Pupils at this school have to study outside

Parents built and rebuilt Port St Johns school themselves

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Children study outside at Chabasa Junior Secondary School in Port St Johns, Eastern Cape. Photos: Nombulelo Damba-Hendriks

  • Some learners at Chabasa Junior Secondary School in Port St Johns study outside, sitting on their school bags. The overcrowded classrooms are difficult to teach in, teachers say.
  • The school has electricity but no running water; the classrooms leak and the pit toilet block is unfinished.
  • Parents say their requests to Eastern Cape Department of Education for more classrooms have not been heard.
  • The department says three classrooms will be completed this year at a cost of R943,000.

At Chabasa Junior Secondary School in Port St Johns, learners are studying outside under a tree to escape overcrowded classrooms.

The school in Kwa-Majola village was built by parents in 1995. There are six classrooms, shared by 270 learners from grades R to 7. Grades 1 and 2 and grades 5 and 6 are taught in the same classroom. Most classrooms leak when it rains.

Parents and teachers say for years they have been begging the Eastern Cape Department of Education to add more classrooms but their cry is falling on deaf ears.

When GroundUp visited the school last week, some of the learners were having class outside, sitting on their school bags. According to teachers the desks are too heavy to carry outside by grade 2 learners.

Teachers said classrooms are overcrowded and when the weather is not bad, they take some grades outside rather than teaching two grades in one classroom.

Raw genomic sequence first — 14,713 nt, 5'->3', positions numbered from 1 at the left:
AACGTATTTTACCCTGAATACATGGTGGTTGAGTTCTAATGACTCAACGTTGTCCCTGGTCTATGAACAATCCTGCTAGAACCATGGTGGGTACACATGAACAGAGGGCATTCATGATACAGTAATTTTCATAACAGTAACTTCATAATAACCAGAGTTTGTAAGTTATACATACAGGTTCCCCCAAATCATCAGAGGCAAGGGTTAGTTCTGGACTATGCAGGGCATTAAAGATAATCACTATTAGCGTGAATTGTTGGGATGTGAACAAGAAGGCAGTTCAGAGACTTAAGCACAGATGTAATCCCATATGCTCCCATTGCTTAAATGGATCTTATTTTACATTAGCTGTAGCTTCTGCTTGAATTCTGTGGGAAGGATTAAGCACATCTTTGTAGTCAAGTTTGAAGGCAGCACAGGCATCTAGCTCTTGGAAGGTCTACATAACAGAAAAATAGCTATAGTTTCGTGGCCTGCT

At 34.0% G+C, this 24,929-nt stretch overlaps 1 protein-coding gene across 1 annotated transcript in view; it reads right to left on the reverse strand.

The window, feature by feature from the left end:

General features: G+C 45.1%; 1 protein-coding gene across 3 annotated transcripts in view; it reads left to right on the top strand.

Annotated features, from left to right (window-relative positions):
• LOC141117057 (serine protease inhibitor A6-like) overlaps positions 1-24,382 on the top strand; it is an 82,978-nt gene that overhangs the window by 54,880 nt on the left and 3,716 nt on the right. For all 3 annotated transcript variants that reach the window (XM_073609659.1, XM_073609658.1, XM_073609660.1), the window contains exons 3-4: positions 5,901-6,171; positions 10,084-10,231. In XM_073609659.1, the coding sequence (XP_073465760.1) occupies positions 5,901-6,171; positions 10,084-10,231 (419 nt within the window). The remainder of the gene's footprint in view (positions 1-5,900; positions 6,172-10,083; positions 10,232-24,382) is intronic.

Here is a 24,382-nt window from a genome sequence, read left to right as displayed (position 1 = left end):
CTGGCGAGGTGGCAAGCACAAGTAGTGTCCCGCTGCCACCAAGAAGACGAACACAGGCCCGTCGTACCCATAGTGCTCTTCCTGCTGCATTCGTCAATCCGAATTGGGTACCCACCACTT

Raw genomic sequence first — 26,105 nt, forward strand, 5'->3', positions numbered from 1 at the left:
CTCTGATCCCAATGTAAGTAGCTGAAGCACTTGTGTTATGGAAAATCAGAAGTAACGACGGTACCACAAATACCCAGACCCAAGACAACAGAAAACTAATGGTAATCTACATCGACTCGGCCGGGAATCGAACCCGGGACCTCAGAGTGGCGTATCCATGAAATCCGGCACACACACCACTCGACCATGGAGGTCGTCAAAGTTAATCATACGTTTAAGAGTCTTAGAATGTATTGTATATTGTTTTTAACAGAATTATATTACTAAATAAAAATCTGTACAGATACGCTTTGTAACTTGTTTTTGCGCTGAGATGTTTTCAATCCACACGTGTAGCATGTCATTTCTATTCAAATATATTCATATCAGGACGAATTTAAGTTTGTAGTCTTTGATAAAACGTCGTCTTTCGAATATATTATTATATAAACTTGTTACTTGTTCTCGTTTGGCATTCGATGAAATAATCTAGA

Teachers say classrooms are sometimes too crowded to teach in.

The school has electricity but no running water. There are jojo tanks and in dry weather the school spends R700 a week to have them filled.

School Governing Body Chairperson Zamile Marongo said they had been asking the department for a new school since 2018. “The only thing they are giving us is empty promises,” said Marongo.

“Most people living here are pensioners. We are using our social grant money every year to fix the school.”

Marongo said parents built three blocks using their own money after the mud classrooms they built were destroyed by heavy winds three years ago.

“Each parent donated R100. Some volunteered to buy bricks, and some bought five bricks, others two. We used the money to buy cement and other material but it was not enough. The zinc you see on the roof was donated by people. That is why most of the classrooms have leakages - we had to use old zinc,” he said.

The school kitchen is also made of old zinc sheets.

The school kitchen is made of old zinc sheets and has no electricity or running water.

There are pit toilets with broken seats and no doors. Marongo said a contractor was hired in 2015 to build toilets but left the work unfinished.

“These toilets were left with no roofing, no seats, no doors. The school had to use its own money to finish them but they are broken now as you can see,” he said.

Eastern Cape education department spokesperson Malibongwe Mtima said two projects were planned for the school. He said R964,960 had been put aside in the 2022/2023 budget for the completion of seven toilets, water tanks and fencing. Tenders had been closed and the contract was being adjudicated.

“Provision of three classrooms at a cost of R943,000 will be completed this year.”

TOPICS:  Education

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